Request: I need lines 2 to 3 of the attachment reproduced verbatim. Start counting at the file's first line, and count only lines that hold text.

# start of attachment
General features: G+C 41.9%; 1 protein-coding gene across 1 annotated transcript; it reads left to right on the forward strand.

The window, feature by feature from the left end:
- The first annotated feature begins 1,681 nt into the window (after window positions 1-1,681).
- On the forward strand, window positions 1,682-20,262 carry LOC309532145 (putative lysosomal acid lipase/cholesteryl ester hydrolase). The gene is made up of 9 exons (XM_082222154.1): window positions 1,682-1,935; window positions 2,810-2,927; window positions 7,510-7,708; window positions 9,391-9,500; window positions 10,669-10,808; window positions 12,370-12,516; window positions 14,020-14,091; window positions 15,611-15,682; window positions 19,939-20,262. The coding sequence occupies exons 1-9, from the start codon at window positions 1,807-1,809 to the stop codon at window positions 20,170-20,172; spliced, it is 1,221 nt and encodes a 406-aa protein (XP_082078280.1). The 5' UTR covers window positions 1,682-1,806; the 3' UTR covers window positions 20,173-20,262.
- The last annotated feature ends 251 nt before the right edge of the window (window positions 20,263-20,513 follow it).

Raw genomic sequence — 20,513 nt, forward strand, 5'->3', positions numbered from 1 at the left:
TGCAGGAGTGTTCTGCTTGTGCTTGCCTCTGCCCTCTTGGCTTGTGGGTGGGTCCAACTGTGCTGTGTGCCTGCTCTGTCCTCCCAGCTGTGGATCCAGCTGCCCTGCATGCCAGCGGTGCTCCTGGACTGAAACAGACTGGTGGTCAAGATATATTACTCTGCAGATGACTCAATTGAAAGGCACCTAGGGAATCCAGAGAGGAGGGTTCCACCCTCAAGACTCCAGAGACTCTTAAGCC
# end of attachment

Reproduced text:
The window, feature by feature from the left end:
- The first annotated feature begins 1,681 nt into the window (after window positions 1-1,681).